The fact that it is difficult to measure the magnitude of the indisputably negative effects of lead exposure in children on crime given that crime rates have many, many plausible factors that drive them isn't terribly important given this prelude. Yes, poor kids (whose price limited housing options makes them most likely to be exposed to lead) are the most likely to end up in crime anyway given all of the other facts; exposing them to lead no doubt makes this worse, even though it is hard to say precisely what magnitude the effect will be, particularly because Nature does not guarantee that lead exposure and crime have the nice linear relationship that the statistics that are easiest to sort data with are best at discerning.

Whether the impact on crime is 2% or 20% the fact that the other impacts on those exposed to it are also universally bad makes efforts to address it a no brainer. Nobody is arguing, for example, that lead paint reduces radiation exposure to home occupants sufficiently to compensate for the harm caused by young children eating chipped lead paint.

ohwilleke April 25, 2014 at 6:22 pm

kids made stupid by lead aren’t the one’s who go on to become insider trader’s or prostitutes or drug kingpins where the issue of the harm caused by the crime is less clear.

I disagree. It is precisely the sort of children who are raised in these environments that are a risk for prostitution and drug gangs. You don't need much brains for either, but a propensity to violence may help. Most criminals are not super-geniuses. They are borderline retards. They get away with it because in most cases the police don't really have a lot to go on to find criminals and, as long as they stick to their own community, the police don't get a lot of help.

Yes, poor kids (whose price limited housing options makes them most likely to be exposed to lead) are the most likely to end up in crime anyway given all of the other facts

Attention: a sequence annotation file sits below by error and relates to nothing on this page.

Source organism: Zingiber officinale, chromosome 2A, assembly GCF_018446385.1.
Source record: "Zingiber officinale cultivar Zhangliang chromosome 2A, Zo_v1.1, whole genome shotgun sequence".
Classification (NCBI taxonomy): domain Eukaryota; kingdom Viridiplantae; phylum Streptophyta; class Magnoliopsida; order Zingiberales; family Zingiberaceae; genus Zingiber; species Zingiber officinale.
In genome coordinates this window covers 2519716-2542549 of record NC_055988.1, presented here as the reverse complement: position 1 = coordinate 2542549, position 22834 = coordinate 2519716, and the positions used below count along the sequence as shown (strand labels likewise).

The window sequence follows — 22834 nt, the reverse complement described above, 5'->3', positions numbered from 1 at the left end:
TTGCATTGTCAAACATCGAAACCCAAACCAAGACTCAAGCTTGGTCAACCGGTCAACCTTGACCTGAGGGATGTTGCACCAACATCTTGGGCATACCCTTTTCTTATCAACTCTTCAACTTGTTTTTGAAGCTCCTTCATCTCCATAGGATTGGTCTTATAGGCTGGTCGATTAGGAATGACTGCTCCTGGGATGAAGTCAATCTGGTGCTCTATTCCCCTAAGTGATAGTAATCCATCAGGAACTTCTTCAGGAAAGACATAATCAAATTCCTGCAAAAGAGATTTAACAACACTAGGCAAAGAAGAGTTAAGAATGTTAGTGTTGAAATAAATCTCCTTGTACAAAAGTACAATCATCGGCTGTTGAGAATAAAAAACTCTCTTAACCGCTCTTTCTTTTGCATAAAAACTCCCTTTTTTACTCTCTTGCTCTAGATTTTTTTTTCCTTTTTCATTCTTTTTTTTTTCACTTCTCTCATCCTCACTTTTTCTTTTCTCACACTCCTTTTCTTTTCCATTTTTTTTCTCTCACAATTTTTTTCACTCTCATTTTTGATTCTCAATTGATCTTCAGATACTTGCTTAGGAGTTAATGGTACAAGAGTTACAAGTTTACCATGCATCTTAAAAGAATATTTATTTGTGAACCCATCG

Actually it is not their price-limited housing options. As with so many discussions this is largely a proxy for race where no one is willing to talk about race. But those houses where children are likely to ingest lead paint are often New York Brownstones - worth millions. If only the neighborhoods they are in were not wracked with crime. That is, the parents and older siblings of those young ones make the housing cheap. Once the New York police jail a significant percentage of young Black New Yorkers, Hipsters are perfectly happy to move back to those houses because they have an inherent value, absent crime. The crime is the pre-existing factor. If Blacks had not chosen to live in the inner city, and hence driven White people out, they would have lived in cheap housing in the suburbs and so not had a lead problem. In fact the housing would have been even cheaper.

Whether the impact on crime is 2% or 20% the fact that the other impacts on those exposed to it are also universally bad makes efforts to address it a no brainer.

Indeed. Although the risk is that this is a displacement activity. That the causation is something else and that people are addressing this issue because they do not like the political implications of the alternatives.

Re #5

It is always nice to have more data points in economic analysis but "gross output" doesn't address most of biggest conceptual flaws with GDP. As the commentary in the story illustrates, gross output itself isn't a very meaningful number and involves questionable accounting concepts standing alone so the bottom line number in the analysis isn't really that meaningful. What is possibly meaningful is the way that the process of calculating gross output allows us to capture the relative importance of "intermediate good" production activity relative to "final good" production activity in the economy. Put another way, the flaw in the GDP measurement that it seeks to address is the tendency of GDP to underestimate the importance of intermediate good production in the overall economy which could lead to misguided economic development policies.

The trouble is that not many people put underestimating the relative importance of intermediate good production in a way that produces bad economic development policies at anywhere near the top of the list of problems with how we currently measure the macro-economy. Our universe is economic statistics is absolutely broken. There are aspects of our economy that aren't measured well, aren't measured at all, or are important but hard to obtain quickly and reliably unless your a professional specialist economist. But, what isn't being fixed isn't what's broken. It's like repainting a broken railing with chipping paint on a staircase in a old house.